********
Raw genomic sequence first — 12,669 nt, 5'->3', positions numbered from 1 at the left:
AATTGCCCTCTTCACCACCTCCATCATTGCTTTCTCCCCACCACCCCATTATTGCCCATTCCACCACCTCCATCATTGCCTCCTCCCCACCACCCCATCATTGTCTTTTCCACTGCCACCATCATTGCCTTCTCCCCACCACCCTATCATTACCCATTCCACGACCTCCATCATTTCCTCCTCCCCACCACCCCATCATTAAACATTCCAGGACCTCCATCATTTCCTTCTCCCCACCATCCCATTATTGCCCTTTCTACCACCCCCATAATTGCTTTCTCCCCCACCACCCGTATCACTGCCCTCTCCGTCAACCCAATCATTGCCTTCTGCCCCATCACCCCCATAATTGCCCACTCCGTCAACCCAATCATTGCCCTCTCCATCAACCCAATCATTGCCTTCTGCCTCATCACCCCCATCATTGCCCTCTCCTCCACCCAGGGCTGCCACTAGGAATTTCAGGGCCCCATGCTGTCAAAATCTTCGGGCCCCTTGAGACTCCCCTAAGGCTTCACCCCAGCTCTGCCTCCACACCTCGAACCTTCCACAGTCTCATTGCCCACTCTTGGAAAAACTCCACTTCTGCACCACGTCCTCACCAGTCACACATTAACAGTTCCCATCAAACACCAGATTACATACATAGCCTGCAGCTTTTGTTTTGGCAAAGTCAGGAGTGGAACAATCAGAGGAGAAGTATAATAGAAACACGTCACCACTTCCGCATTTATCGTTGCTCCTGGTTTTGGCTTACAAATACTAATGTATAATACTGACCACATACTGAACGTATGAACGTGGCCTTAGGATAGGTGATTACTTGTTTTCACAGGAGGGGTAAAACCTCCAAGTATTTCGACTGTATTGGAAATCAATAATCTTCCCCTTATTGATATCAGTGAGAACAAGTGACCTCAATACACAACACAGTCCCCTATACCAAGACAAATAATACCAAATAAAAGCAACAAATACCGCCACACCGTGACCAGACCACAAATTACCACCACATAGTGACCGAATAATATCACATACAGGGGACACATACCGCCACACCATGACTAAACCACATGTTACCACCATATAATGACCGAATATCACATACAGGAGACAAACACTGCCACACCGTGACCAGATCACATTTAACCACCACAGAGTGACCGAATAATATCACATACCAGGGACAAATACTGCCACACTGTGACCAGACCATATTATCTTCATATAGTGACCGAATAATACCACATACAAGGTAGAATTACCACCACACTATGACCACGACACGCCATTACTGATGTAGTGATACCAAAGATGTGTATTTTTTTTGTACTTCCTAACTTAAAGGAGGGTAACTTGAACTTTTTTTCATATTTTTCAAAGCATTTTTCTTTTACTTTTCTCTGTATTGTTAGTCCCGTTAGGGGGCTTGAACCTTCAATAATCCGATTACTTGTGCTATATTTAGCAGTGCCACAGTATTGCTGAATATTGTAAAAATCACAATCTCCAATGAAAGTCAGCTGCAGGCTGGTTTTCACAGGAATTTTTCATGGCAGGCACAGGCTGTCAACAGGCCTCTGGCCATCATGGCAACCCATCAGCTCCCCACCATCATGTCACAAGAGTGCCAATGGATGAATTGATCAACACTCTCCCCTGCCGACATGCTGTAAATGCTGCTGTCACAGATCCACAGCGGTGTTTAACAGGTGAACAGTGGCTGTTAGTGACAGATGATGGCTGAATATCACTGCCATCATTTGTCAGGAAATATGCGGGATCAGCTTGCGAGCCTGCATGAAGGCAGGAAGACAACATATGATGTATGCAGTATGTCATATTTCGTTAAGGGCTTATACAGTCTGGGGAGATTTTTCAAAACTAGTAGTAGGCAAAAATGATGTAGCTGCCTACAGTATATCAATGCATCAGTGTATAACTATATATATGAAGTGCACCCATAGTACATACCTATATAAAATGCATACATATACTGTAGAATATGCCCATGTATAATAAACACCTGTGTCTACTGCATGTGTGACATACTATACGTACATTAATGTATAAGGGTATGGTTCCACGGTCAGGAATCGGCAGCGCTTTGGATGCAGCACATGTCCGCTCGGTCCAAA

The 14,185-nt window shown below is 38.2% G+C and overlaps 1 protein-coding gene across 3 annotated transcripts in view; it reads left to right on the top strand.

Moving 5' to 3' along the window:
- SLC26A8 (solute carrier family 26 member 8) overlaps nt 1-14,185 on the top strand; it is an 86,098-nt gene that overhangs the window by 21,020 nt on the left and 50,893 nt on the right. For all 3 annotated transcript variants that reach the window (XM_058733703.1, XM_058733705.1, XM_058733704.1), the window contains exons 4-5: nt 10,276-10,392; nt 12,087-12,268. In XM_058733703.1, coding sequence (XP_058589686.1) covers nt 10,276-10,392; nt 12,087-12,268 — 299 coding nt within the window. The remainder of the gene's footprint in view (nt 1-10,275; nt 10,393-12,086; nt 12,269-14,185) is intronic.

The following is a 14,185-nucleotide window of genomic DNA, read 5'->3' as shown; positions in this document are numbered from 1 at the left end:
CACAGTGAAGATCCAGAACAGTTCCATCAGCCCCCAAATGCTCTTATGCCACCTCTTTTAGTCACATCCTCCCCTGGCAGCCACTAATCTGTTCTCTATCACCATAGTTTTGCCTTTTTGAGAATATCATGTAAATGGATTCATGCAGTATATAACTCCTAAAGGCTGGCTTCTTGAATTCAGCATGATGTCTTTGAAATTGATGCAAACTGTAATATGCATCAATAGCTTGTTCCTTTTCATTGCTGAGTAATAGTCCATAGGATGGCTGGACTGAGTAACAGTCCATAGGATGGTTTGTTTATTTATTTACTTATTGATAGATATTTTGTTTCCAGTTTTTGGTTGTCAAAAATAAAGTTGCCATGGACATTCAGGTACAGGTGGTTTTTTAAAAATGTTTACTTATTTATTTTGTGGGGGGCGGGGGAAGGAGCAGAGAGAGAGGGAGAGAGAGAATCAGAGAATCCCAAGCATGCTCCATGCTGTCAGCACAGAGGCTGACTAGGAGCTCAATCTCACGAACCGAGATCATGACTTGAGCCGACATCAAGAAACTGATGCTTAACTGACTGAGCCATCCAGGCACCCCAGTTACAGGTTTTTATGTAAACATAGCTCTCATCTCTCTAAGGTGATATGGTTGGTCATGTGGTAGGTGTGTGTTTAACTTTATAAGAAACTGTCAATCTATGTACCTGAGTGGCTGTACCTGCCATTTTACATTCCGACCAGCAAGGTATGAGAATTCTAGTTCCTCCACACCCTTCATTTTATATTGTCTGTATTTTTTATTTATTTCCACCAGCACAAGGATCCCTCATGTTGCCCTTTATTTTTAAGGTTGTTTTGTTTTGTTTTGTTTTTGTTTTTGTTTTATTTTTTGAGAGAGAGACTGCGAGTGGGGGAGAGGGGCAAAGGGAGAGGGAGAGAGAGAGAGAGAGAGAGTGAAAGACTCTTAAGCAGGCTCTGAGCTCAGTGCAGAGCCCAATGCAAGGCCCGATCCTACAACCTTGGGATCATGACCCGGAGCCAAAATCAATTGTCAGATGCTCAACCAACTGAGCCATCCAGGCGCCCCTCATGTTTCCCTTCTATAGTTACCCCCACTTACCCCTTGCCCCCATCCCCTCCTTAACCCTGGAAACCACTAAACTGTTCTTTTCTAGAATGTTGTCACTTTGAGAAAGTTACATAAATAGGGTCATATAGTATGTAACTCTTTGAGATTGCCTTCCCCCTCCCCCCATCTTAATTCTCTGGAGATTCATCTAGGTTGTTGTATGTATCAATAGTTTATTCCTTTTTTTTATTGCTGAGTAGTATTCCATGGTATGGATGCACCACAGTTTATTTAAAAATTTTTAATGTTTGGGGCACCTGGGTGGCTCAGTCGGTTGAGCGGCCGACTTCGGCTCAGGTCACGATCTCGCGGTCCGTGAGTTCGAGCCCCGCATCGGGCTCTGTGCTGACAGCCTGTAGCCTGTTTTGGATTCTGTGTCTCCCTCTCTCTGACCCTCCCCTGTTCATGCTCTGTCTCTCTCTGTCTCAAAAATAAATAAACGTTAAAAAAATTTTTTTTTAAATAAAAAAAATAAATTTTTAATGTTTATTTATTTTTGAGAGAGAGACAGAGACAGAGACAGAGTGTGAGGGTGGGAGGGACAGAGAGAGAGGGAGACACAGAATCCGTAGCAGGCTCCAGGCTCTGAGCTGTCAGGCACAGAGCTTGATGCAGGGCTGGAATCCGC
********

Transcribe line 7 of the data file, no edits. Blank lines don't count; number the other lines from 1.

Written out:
CACAGTGAAGATCCAGAACAGTTCCATCAGCCCCCAAATGCTCTTATGCCACCTCTTTTAGTCACATCCTCCCCTGGCAGCCACTAATCTGTTCTCTATCACCATAGTTTTGCCTTTTTGAGAATATCATGTAAATGGATTCATGCAGTATATAACTCCTAAAGGCTGGCTTCTTGAATTCAGCATGATGTCTTTGAAATTGATGCAAACTGTAATATGCATCAATAGCTTGTTCCTTTTCATTGCTGAGTAATAGTCCATAGGATGGCTGGACTGAGTAACAGTCCATAGGATGGTTTGTTTATTTATTTACTTATTGATAGATATTTTGTTTCCAGTTTTTGGTTGTCAAAAATAAAGTTGCCATGGACATTCAGGTACAGGTGGTTTTTTAAAAATGTTTACTTATTTATTTTGTGGGGGGCGGGGGAAGGAGCAGAGAGAGAGGGAGAGAGAGAATCAGAGAATCCCAAGCATGCTCCATGCTGTCAGCACAGAGGCTGACTAGGAGCTCAATCTCACGAACCGAGATCATGACTTGAGCCGACATCAAGAAACTGATGCTTAACTGACTGAGCCATCCAGGCACCCCAGTTACAGGTTTTTATGTAAACATAGCTCTCATCTCTCTAAGGTGATATGGTTGGTCATGTGGTAGGTGTGTGTTTAACTTTATAAGAAACTGTCAATCTATGTACCTGAGTGGCTGTACCTGCCATTTTACATTCCGACCAGCAAGGTATGAGAATTCTAGTTCCTCCACACCCTTCATTTTATATTGTCTGTATTTTTTATTTATTTCCACCAGCACAAGGATCCCTCATGTTGCCCTTTATTTTTAAGGTTGTTTTGTTTTGTTTTGTTTTTGTTTTTGTTTTATTTTTTGAGAGAGAGACTGCGAGTGGGGGAGAGGGGCAAAGGGAGAGGGAGAGAGAGAGAGAGAGAGAGTGAAAGACTCTTAAGCAGGCTCTGAGCTCAGTGCAGAGCCCAATGCAAGGCCCGATCCTACAACCTTGGGATCATGACCCGGAGCCAAAATCAATTGTCAGATGCTCAACCAACTGAGCCATCCAGGCGCCCCTCATGTTTCCCTTCTATAGTTACCCCCACTTACCCCTTGCCCCCATCCCCTCCTTAACCCTGGAAACCACTAAACTGTTCTTTTCTAGAATGTTGTCACTTTGAGAAAGTTACATAAATAGGGTCATATAGTATGTAACTCTTTGAGATTGCCTTCCCCCTCCCCCCATCTTAATTCTCTGGAGATTCATCTAGGTTGTTGTATGTATCAATAGTTTATTCCTTTTTTTTATTGCTGAGTAGTATTCCATGGTATGGATGCACCACAGTTTATTTAAAAATTTTTAATGTTTGGGGCACCTGGGTGGCTCAGTCGGTTGAGCGGCCGACTTCGGCTCAGGTCACGATCTCGCGGTCCGTGAGTTCGAGCCCCGCATCGGGCTCTGTGCTGACAGCCTGTAGCCTGTTTTGGATTCTGTGTCTCCCTCTCTCTGACCCTCCCCTGTTCATGCTCTGTCTCTCTCTGTCTCAAAAATAAATAAACGTTAAAAAAATTTTTTTTTAAATAAAAAAAATAAATTTTTAATGTTTATTTATTTTTGAGAGAGAGACAGAGACAGAGACAGAGTGTGAGGGTGGGAGGGACAGAGAGAGAGGGAGACACAGAATCCGTAGCAGGCTCCAGGCTCTGAGCTGTCAGGCACAGAGCTTGATGCAGGGCTGGAATCCGC